Aircraft lands without wheels at Norway airport

A malfunction on Monday caused a propeller aircraft to land at Stavanger Airport in Norway without its landing gear.

Aircraft lands without wheels at Norway airport
A Beech King Air B200 of the type that belly landed in Stavanger. Photo: s2foto/Depositphotos

The cause of the emergency landing is currently unclear, reports broadcaster NRK. The flight control tower was not informed of a problem with the aircraft prior to its landing, according to the report.

The airplane, a Beech King Air B200, came in to land at Stavanger’s airport at 10am on Monday.

“It came in from the north and landed on the runway. The undercarriage malfunctioned, and the aircraft is now on the runway,” Stavanger Airport director Leif Lorentzen told NRK.

On board the two-engined aircraft, which I owned by Air Wing, was a two-man crew.

“They say they did not know the landing gear wasn’t down when they landed. Although the belly landing happened suddenly, they are okay. Nobody is hurt,” Air Wing’s commercial director Jarle Granheim told NRK.

The aircraft is reported to have been delivering supplies for scanning equipment at Stavanger University Hospital.

The supplies, which included radioactive isotopes, were not damaged, NRK reports.

International rules for transport of such material ensure that containers can withstand considerable damage.

Fire services and police were both despatched to the airport following the incident.

“It is very rare that something like this happened. Fortunately it has not resulted in anything more than material damage,” Lorentzen said.

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Has a Lancaster bomber been discovered under Denmark’s seas?

A World War 2 aircraft may have been found at the bottom of the sea near the Danish island of Langeland.

Has a Lancaster bomber been discovered under Denmark’s seas?
Photo: Foto-VDW/Depositphotos

The aircraft, discovered in waters off the southern tip of the island, could be a Lancaster, a British bomber used during the 1939-45 war.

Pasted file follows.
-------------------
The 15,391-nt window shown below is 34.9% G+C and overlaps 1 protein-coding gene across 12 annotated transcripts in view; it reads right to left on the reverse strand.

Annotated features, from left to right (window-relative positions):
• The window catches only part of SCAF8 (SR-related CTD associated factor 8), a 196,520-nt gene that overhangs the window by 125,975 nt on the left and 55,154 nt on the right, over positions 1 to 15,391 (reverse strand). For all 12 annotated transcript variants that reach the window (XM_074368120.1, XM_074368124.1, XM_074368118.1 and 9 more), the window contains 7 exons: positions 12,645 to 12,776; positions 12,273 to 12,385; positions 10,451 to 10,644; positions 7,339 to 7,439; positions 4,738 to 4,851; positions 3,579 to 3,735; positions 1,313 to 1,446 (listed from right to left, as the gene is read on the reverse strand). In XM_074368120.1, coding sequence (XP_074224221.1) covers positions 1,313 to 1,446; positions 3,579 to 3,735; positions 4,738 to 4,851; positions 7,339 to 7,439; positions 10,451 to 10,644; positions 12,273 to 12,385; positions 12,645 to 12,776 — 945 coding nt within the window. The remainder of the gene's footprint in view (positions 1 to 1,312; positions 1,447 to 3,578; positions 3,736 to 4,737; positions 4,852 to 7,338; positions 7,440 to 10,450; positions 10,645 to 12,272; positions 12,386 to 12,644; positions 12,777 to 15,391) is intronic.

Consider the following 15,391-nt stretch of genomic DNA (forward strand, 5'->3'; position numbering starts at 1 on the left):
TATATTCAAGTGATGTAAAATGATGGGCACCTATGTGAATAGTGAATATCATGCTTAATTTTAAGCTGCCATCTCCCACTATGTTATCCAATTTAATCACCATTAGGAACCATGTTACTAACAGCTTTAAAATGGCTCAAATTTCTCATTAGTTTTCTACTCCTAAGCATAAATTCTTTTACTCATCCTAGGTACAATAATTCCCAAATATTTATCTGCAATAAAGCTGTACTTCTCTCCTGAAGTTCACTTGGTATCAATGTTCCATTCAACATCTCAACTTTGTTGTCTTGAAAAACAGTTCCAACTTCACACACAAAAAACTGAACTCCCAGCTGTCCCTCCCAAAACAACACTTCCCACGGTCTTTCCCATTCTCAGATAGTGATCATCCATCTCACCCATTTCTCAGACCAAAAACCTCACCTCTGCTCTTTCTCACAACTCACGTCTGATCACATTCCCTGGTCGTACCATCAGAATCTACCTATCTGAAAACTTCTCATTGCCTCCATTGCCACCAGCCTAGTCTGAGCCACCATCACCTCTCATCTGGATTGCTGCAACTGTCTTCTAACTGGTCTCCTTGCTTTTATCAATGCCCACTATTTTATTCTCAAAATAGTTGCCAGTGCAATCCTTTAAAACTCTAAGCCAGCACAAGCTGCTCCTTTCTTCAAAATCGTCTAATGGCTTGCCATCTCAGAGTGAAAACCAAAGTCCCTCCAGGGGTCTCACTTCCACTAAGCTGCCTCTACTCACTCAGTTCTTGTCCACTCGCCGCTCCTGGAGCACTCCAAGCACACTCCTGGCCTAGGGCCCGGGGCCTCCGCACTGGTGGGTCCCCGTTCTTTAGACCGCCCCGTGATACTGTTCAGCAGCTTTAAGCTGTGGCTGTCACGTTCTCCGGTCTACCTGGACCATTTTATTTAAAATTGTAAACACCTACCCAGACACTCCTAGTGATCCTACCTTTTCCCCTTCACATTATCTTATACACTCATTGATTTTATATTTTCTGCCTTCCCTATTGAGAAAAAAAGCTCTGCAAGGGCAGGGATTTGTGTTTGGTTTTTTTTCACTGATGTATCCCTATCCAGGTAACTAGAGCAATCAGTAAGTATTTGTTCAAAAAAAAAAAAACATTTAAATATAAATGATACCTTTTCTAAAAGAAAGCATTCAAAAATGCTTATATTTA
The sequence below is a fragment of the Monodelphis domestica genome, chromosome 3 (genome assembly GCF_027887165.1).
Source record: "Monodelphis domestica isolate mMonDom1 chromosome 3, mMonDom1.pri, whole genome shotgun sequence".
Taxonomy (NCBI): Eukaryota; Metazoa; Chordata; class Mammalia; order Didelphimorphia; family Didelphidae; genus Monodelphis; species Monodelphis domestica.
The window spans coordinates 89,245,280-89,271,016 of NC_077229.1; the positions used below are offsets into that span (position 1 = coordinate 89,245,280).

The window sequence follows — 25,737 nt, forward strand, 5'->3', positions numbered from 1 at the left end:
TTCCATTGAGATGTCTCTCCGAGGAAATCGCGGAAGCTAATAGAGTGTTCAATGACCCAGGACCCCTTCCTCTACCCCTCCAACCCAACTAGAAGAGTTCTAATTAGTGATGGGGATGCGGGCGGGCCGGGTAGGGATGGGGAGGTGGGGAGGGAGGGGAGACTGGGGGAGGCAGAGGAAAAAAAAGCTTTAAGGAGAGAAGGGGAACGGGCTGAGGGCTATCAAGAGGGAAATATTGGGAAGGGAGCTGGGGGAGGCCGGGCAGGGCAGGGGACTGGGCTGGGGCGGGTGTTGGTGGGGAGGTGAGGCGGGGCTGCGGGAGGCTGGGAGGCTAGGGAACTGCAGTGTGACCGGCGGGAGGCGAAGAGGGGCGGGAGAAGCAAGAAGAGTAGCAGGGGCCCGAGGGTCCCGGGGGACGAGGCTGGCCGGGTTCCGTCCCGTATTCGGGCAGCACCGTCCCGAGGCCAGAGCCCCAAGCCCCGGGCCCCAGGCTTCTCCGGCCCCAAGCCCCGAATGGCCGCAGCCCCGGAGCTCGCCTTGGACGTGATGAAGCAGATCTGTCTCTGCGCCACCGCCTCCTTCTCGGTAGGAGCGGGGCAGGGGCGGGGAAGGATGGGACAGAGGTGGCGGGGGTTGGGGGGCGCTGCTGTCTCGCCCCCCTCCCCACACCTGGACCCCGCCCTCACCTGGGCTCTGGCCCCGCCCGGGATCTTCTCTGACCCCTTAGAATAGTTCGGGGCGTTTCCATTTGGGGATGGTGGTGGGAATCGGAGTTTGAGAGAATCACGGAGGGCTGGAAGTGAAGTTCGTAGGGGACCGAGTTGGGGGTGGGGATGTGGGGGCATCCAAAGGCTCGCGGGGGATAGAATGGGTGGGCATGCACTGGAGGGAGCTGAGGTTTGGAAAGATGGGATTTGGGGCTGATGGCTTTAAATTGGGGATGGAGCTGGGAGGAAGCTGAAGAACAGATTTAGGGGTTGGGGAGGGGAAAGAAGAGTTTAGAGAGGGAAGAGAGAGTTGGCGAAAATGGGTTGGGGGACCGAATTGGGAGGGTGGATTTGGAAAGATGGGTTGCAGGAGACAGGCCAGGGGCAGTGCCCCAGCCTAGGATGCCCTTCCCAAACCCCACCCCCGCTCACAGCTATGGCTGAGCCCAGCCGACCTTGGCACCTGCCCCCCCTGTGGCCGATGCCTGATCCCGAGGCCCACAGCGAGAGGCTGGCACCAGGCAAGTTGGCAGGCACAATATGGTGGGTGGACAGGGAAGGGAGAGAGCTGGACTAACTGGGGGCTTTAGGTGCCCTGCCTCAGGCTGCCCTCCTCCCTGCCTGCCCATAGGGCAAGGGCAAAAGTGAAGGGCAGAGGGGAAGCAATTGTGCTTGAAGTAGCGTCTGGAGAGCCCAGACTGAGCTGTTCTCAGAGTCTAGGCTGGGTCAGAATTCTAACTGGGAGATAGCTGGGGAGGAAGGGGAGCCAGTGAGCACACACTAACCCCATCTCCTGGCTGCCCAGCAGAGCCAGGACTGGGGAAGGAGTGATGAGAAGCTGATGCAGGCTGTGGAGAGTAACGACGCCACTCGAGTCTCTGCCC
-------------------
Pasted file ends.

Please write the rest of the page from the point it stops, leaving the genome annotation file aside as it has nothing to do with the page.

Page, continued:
Denmark’s Navy has issued a temporary ban on diving, fishing, sailing or anchoring in the area due to the possibility of live ammunition being amongst the wreckage, vice commander of the Royal Danish Navy’s diving unit Bo Petersen told Ritzau.

“We received a civilian report that a diver had seen what looked like the wreckage of an old aircraft. It is probably a Lancaster bomber down there. The diver said there were also objects that could be bombs. We are responding to that,” Petersen said.

The vice commander stressed that the identity of the airplane was yet to be confirmed.

“We can’t go out and check what we’ve been told because there is too much wind and high waves,” he said on Sunday.

But a Navy diving team would be despatched at the earliest possible juncture, he added.

In a tweet, the Danish military confirmed investigation would take place “in the coming days”.

“We’ll dive down to the wreckage and conduct a thorough investigation of the surrounding area for ammunition. We will thereby be able to state whether the area can be re-opened or whether we need to remove the ammunition to make the area secure,” Petersen said.

The Lancaster, a four-engine British bomber, was first produced in 1941.

According to British Royal Air Force figures, 7,377 Lancasters in total were made. After the war, they were used as reconnaissance aircraft until 1956.

There are now only two airworthy examples of the aircraft in the world – one in Canada and one in the UK.

Although the discovery in Danish waters is highly unusual, Petersen noted that a bomber aircraft was also found in the area during the construction of the Great Belt Bridge in the late 1990s.

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